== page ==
Color-coding could improve Facts Up Front, say researchers

By Caroline Scott-Thomas

- Last updated on GMT

Related tags: Nutrition

The different labels tested
The different labels tested
Color coded front-of-pack nutrition information may improve consumer understanding of labels and foods’ nutritional value, according to a new study published in the American Journal of Preventive Medicine.

In the United States, the White House Childhood Obesity Task Force identified in 2010 a need for uniform front-of-pack nutrition information to help consumers make healthier choices, rather than the wide array of different symbols and systems currently in use. However, before the Institute of Medicine (IOM) issued its final report on the development of a science-based approach to FOP labeling, the Grocery Manufacturers Association (GMA) and Food Marketing Institute (FMI) introduced their own ‘Facts Up Front’ system, which the Food and Drug Administration (FDA) has since said it would support​.

Researchers in this latest study, led by Christina Roberto of Yale’s Rudd Center for Food Policy and Obesity, aimed to test consumer understanding of the Facts Up Front label compared to the Traffic Light system, which uses green, red and yellow circles to alert consumers to the different amounts of calories, sugar, saturated fat and salt in foods. Facts Up Front also alerts consumers to these attributes – with %DV (daily value) rather than color coding – and also allows a ‘Facts Up Front+’ option to highlight up to two ‘nutrients to encourage’.

Nutrient ‘plus’ options

In a randomized controlled trial, the researchers added a ‘Traffic Light+’ option, which added two positive nutrients to the Traffic Light label, in an effort to determine if this would aid consumers in choosing healthier options.

They found that the Traffic Light+ and Facts Up Front labeling systems helped people accurately compare two products’ levels of various nutrients. Facts Up Front was most helpful for comparing products only on sugar, saturated fat, and sodium, and both ‘plus’ versions performed equally well when individuals compared products based on protein and fiber.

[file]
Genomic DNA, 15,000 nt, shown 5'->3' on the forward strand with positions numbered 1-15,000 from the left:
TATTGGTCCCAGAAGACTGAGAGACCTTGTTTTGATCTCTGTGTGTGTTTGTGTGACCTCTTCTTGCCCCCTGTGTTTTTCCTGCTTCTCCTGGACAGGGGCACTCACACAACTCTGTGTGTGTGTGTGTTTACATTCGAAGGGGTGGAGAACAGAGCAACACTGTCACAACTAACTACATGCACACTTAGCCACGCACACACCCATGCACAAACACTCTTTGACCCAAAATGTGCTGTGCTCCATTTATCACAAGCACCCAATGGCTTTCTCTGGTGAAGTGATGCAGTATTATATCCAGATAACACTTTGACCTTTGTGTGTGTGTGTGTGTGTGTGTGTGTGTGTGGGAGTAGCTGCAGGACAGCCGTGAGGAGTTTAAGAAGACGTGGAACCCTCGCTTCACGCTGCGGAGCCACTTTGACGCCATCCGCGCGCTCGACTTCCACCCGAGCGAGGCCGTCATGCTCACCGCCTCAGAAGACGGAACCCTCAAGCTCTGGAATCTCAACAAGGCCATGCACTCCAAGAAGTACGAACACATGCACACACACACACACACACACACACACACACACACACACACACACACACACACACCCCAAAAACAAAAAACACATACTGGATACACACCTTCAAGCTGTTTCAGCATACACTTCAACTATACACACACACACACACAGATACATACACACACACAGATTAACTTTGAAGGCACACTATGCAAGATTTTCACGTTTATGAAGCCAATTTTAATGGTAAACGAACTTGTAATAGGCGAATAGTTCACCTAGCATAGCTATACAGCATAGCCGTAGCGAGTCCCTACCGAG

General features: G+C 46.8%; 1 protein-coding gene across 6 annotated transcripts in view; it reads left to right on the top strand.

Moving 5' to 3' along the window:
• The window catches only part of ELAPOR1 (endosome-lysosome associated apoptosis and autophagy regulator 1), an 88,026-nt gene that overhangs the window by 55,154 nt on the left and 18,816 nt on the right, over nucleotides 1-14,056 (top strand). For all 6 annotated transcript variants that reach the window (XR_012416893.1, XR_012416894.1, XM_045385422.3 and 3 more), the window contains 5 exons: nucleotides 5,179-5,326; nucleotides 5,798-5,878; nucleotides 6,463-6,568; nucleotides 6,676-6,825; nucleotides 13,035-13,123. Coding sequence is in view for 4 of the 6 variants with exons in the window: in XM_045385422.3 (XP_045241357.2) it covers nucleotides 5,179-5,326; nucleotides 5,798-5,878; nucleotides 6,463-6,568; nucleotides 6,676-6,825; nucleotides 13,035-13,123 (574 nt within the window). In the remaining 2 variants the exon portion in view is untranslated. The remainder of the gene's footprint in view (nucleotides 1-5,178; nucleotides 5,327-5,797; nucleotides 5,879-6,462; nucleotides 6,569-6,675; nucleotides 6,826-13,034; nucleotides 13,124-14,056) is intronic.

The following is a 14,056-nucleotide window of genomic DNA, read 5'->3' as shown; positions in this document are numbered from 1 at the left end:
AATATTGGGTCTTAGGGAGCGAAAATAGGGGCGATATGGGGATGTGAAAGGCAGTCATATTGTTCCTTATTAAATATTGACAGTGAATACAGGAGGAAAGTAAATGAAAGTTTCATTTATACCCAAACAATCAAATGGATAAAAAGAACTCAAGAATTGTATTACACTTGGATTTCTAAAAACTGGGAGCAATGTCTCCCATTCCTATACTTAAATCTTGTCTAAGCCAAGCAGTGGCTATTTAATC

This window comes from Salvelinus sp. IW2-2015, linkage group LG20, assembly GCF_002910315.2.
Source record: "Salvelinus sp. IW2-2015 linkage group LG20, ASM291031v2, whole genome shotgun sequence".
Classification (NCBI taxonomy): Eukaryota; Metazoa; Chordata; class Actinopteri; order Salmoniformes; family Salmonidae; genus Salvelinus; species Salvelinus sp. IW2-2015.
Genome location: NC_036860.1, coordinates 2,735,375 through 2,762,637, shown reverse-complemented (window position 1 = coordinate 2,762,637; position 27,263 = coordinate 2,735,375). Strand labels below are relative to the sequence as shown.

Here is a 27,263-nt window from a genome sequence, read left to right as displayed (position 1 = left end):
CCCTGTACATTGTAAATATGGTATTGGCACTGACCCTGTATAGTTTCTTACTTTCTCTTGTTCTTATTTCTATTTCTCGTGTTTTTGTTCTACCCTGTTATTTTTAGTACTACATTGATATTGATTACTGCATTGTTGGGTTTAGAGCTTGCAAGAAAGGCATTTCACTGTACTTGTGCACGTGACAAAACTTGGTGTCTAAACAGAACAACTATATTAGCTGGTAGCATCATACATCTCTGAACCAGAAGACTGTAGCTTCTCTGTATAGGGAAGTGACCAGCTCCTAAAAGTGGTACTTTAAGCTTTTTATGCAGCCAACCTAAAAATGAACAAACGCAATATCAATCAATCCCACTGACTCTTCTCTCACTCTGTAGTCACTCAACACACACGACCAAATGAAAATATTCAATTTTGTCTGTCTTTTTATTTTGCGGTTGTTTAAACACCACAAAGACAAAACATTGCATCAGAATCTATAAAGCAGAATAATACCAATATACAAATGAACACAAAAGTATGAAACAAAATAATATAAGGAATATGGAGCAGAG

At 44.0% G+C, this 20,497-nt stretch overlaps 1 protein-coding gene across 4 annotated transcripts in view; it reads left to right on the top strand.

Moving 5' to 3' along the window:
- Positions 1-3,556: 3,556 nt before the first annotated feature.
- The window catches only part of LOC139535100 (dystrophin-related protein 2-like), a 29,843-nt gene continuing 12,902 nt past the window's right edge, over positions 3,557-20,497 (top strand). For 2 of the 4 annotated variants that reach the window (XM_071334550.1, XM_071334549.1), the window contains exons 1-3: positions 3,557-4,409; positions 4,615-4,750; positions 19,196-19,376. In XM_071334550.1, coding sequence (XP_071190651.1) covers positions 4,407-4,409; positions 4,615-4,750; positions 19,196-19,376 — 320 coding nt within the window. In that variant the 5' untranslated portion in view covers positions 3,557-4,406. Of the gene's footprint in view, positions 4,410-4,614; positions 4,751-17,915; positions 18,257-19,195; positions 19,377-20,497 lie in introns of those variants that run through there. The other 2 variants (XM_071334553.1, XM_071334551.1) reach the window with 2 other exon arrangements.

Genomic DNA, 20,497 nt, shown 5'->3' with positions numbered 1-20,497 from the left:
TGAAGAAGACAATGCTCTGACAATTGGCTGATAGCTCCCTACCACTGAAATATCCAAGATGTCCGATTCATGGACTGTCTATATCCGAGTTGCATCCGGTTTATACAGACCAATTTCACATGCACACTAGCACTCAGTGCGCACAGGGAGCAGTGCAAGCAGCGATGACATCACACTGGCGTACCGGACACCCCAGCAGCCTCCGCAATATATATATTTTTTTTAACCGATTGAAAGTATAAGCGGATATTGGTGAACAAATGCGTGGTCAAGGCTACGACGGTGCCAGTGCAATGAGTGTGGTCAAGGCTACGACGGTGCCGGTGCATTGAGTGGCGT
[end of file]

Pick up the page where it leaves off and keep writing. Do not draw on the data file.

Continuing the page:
“In contrast, when participants judged the levels of specific nutrients in individual products, both versions of the Traffic Light labels were substantially more helpful than the Facts Up Front labels,”​ the study’s authors wrote.

“The average score for those in the Traffic Light+ group was ≥90% on all individual nutrient quizzes compared to average scores for the Facts Up Front groups, which ranged from 47% to 72% for all but the calories-per-serving estimation quiz. As expected, when protein and fiber appeared on the label, people were also better able to estimate the levels of these nutrients.”

Concerns

They added that it was concerning that the Facts Up Front system allows companies to select which ‘nutrients to encourage’ to highlight, meaning “less-healthy products can appear to be healthier through highlighting of specific vitamins.”

“An additional concern is that individuals in the current study who viewed the Facts Up Front labels were more likely to underestimate saturated fat and sugars and overestimate fiber and protein amounts in products.”

The researchers concluded that further research should be conducted in real-world setting, and wrote:

“The results suggest that the Facts Up Front labeling system could be improved by using a color-coded traffic light scheme with High/Med/Low text, rather than % DV information to best educate the public about nutrition.”

 

Source: American Journal of Preventive Medicine

Volume 43, Issue 2 , Pages 134-141 , August 2012

“Facts Up Front Versus Traffic Light Food Labels: A Randomized Controlled Trial”

Authors: Christina A. Roberto, Marie A. Bragg, Marlene B. Schwartz, Marissa J. Seamans, Aviva Musicus, Nicole Novak, Kelly D. Brownell.

Related topics: Regulation, Food safety and labeling

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